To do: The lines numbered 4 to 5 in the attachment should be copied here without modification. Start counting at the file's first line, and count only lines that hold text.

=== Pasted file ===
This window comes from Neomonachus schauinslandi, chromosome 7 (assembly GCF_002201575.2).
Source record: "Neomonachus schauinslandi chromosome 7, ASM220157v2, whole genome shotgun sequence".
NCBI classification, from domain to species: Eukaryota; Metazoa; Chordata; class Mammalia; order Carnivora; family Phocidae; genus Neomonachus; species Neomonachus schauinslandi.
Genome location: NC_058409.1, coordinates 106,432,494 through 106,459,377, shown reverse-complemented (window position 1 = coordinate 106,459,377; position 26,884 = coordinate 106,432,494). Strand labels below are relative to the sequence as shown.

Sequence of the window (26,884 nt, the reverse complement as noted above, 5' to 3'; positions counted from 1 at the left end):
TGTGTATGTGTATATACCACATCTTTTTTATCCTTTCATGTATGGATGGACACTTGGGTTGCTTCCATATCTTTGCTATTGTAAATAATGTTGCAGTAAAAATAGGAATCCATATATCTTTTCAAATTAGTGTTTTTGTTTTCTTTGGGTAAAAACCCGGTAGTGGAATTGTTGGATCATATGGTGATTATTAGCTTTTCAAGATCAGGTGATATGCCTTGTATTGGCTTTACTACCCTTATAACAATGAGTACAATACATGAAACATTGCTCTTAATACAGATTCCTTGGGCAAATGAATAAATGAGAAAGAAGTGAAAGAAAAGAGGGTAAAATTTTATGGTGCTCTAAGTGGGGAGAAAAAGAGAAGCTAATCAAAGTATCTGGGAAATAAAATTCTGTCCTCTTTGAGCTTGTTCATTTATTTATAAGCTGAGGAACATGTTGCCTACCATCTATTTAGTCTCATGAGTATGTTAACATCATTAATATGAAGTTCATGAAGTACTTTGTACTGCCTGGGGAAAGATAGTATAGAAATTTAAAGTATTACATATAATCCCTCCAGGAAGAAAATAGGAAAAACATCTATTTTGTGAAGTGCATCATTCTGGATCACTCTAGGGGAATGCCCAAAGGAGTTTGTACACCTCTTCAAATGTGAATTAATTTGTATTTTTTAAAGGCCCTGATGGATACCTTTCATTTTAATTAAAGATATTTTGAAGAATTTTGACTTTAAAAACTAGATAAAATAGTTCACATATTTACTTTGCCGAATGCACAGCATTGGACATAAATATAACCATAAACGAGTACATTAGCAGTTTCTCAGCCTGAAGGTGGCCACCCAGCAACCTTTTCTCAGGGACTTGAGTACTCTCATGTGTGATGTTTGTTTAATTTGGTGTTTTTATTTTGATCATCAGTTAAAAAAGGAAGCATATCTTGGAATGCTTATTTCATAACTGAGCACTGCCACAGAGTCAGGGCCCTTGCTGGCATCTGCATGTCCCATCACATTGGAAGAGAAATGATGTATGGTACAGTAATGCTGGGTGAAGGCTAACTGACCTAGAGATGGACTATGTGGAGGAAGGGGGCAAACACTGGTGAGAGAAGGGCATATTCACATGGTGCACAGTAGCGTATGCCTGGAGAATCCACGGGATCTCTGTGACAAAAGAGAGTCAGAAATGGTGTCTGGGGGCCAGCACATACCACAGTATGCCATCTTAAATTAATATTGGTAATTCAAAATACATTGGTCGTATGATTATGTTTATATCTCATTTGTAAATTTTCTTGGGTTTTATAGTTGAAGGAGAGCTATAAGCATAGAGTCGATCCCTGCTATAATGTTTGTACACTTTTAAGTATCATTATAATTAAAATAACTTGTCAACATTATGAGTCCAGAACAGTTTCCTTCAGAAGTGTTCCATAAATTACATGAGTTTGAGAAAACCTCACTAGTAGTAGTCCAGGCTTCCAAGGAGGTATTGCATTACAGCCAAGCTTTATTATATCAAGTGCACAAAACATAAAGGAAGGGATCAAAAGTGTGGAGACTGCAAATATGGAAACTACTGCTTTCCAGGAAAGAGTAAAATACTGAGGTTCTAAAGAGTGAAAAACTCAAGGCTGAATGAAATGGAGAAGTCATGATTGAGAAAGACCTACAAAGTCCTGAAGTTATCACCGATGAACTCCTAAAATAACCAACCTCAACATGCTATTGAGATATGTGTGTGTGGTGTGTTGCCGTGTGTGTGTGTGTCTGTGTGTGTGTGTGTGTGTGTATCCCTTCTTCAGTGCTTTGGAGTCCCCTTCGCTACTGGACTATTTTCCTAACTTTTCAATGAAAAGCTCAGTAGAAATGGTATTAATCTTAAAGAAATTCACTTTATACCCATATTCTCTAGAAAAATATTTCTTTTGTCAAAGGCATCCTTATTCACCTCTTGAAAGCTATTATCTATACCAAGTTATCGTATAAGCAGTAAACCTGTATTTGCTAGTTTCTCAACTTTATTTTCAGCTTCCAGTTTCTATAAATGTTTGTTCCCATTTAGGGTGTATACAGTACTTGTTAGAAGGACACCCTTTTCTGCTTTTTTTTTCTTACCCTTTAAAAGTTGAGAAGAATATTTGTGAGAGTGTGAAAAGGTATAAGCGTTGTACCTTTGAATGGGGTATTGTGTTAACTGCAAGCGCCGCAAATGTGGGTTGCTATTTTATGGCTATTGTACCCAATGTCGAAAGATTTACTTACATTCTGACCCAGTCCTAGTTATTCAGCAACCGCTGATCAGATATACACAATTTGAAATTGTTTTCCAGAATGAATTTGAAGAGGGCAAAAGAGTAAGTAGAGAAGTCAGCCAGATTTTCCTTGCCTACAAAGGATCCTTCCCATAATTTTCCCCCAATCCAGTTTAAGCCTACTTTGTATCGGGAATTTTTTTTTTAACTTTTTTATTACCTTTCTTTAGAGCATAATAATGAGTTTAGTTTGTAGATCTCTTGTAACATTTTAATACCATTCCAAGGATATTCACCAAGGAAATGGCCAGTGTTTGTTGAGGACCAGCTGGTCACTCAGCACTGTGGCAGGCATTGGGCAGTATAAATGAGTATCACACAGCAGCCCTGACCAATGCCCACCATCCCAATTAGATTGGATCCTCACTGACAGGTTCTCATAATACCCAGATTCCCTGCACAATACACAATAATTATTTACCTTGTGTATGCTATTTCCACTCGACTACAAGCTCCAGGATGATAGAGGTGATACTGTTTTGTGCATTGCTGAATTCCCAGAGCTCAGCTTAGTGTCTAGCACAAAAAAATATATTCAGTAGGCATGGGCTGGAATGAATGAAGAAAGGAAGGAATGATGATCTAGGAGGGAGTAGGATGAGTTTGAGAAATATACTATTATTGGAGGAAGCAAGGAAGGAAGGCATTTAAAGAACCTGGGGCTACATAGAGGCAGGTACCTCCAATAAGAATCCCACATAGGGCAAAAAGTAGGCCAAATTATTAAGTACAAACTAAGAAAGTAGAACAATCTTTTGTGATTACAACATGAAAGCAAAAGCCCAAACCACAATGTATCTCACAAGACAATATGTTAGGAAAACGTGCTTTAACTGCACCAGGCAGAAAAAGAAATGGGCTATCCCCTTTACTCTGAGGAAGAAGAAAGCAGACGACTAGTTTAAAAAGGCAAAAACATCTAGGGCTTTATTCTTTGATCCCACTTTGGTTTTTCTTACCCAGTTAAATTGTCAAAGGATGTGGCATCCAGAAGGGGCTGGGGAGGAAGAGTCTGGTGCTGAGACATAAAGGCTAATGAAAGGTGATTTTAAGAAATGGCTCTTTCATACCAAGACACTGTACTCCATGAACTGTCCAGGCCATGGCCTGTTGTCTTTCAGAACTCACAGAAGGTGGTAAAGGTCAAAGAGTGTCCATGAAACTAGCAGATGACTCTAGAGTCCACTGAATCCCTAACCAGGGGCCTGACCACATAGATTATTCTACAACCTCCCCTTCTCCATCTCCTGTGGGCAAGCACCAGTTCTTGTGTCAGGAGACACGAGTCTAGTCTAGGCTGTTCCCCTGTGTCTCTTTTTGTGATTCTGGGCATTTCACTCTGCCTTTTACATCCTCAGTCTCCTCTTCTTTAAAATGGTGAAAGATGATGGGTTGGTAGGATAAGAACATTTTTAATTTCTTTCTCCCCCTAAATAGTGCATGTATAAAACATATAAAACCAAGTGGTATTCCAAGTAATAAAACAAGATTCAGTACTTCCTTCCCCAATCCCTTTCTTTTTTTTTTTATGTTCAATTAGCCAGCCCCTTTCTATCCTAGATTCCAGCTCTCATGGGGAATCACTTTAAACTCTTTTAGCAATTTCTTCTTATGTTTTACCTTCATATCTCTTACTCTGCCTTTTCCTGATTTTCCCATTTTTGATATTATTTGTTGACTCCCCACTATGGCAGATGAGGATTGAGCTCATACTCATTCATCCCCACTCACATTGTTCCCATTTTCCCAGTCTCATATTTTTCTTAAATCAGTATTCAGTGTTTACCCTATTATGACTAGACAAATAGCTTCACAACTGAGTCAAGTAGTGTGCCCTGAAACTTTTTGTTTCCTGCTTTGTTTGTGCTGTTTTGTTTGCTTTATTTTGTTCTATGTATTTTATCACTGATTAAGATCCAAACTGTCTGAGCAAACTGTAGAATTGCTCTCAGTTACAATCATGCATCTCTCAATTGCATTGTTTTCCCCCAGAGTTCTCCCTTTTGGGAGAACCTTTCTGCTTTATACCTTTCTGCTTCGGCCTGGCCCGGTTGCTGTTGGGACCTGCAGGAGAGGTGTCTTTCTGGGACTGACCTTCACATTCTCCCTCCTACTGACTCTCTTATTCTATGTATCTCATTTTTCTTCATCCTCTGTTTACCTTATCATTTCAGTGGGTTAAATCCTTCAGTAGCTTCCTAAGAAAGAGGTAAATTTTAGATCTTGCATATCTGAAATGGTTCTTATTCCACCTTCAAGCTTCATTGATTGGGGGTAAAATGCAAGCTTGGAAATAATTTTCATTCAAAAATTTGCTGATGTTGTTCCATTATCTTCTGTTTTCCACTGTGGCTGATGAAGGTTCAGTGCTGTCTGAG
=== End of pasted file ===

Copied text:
Genome location: NC_058409.1, coordinates 106,432,494 through 106,459,377, shown reverse-complemented (window position 1 = coordinate 106,459,377; position 26,884 = coordinate 106,432,494). Strand labels below are relative to the sequence as shown.

Sequence of the window (26,884 nt, the reverse complement as noted above, 5' to 3'; positions counted from 1 at the left end):